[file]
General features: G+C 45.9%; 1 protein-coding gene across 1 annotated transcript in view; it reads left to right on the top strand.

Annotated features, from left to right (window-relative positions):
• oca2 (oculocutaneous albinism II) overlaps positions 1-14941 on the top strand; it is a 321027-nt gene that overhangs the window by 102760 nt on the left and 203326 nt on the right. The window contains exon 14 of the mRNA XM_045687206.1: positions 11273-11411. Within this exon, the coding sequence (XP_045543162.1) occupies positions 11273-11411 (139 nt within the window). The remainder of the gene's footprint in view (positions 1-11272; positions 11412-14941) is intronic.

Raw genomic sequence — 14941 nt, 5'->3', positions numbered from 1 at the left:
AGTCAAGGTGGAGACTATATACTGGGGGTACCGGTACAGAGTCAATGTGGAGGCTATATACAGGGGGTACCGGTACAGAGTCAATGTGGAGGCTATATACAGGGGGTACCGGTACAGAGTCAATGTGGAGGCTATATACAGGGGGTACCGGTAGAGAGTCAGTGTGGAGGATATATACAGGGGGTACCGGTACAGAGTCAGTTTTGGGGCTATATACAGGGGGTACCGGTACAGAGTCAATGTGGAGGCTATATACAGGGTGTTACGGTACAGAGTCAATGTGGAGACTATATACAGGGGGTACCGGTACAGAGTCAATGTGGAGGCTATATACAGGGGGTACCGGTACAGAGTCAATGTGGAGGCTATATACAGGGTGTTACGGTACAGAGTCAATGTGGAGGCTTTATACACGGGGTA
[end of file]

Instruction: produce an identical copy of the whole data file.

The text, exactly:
General features: G+C 45.9%; 1 protein-coding gene across 1 annotated transcript in view; it reads left to right on the top strand.

Annotated features, from left to right (window-relative positions):
• oca2 (oculocutaneous albinism II) overlaps positions 1-14941 on the top strand; it is a 321027-nt gene that overhangs the window by 102760 nt on the left and 203326 nt on the right. The window contains exon 14 of the mRNA XM_045687206.1: positions 11273-11411. Within this exon, the coding sequence (XP_045543162.1) occupies positions 11273-11411 (139 nt within the window). The remainder of the gene's footprint in view (positions 1-11272; positions 11412-14941) is intronic.

Raw genomic sequence — 14941 nt, 5'->3', positions numbered from 1 at the left:
AGTCAAGGTGGAGACTATATACTGGGGGTACCGGTACAGAGTCAATGTGGAGGCTATATACAGGGGGTACCGGTACAGAGTCAATGTGGAGGCTATATACAGGGGGTACCGGTACAGAGTCAATGTGGAGGCTATATACAGGGGGTACCGGTAGAGAGTCAGTGTGGAGGATATATACAGGGGGTACCGGTACAGAGTCAGTTTTGGGGCTATATACAGGGGGTACCGGTACAGAGTCAATGTGGAGGCTATATACAGGGTGTTACGGTACAGAGTCAATGTGGAGACTATATACAGGGGGTACCGGTACAGAGTCAATGTGGAGGCTATATACAGGGGGTACCGGTACAGAGTCAATGTGGAGGCTATATACAGGGTGTTACGGTACAGAGTCAATGTGGAGGCTTTATACACGGGGTA